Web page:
Washington County Commissioner Roy Rogers predicted it would end this way.

When the commission first began reconsidering the permit for the Nature’s Need’s composting facility several months ago, Rogers said he feared the final meeting would end with a room full of angry people.

It TRIBUNE PHOTO: CHASE ALLGOOD - Recology officials say new paving and other improvements at Nature´s Needs should reduce odors in the future. Many North Plains residents aren´t so sure.

After listening to dozens of North Plains residents complain about offensive odors emanating from the facility just outside their city limits Tuesday night, the commission unanimously voted to extend its permit with modifications.

The changes — which include diverting commercial food waste to another site — did not satisfy the critics. In public testimony and private conversations outside the hearing, they accused the commission of destroying the livability North Plains until at least the end of 2015, when the franchise expires.

“This was an experiment that failed. It’s time you stopped experimenting on us,” said North Plains Mayor David Hatcher.

The city has so far received more 1,500 odor complaints from more than 600 people.

Officials with Recology, the company that owns Nature’s Needs, disagreed. They testified that the commercial food waste was generating most of the offensive odors. Eliminating it will solve the problem, they said, insisting that the small amount of residential food waste mixed with Portland’s yard debris will not be a problem.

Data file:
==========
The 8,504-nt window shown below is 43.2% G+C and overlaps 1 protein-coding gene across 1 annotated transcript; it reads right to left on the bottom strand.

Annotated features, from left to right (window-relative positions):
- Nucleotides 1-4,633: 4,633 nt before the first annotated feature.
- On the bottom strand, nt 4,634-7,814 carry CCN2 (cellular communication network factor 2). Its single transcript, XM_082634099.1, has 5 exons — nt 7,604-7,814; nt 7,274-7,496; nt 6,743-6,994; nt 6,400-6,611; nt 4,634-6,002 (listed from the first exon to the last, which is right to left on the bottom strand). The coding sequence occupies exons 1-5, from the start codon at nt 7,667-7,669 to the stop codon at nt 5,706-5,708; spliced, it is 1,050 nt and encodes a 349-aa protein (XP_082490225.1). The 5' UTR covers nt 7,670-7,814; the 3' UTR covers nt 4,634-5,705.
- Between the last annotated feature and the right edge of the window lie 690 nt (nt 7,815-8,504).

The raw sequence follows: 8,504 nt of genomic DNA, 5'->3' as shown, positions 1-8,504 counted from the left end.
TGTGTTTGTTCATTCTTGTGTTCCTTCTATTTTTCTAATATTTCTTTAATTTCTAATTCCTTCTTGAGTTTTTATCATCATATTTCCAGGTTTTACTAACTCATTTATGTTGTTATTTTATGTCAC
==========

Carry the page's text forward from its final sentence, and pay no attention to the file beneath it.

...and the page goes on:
“We’ve invested around $5 million at Nature’s Needs to accommodate commercial food waste. The improvements should be more than adequate to handle the residential material,” said Recology Vice President Paul Yamamoto.

Neighbors reject food waste option

Many North Plain residents disagreed, arguing that the composting process itself produces offensive options, regardless of whether commercial food waste is included.

Part of their anger was also fueled by the last-minute nature of the agreement approved by the commission. It was developed during a work session held just a few hours before the hearing. Until then, the only two options under discussion were allowing the permit to expire immediately after the hearing or extending it on a test basis for only another seven months.

Before the final vote, commissioners tried to reassure the critics they could cancel Recology’s franchise at any time if the offense odors did not subside. The promise did not seem to satisfy them, however.

Yamamoto had some supporters in the standing room-only crowd. They included David White of the Oregon Refuse and Recycling Association, who said Recology was part of a responsible, industry-wide effort to reduce garbage going to landfills.

It will take at least five months to know if the change will make a difference. The commission authorized Recology to continue accepting commercial food waste until April 1 while it searches for another site to take it. After that, it will take another two months for all the commercial food waste at Nature’s Needs to be processed into compost and sold. So it will not be until June 1 that the commission will begin determining if the odors are reduced enough to allow the diminished operation to continue.

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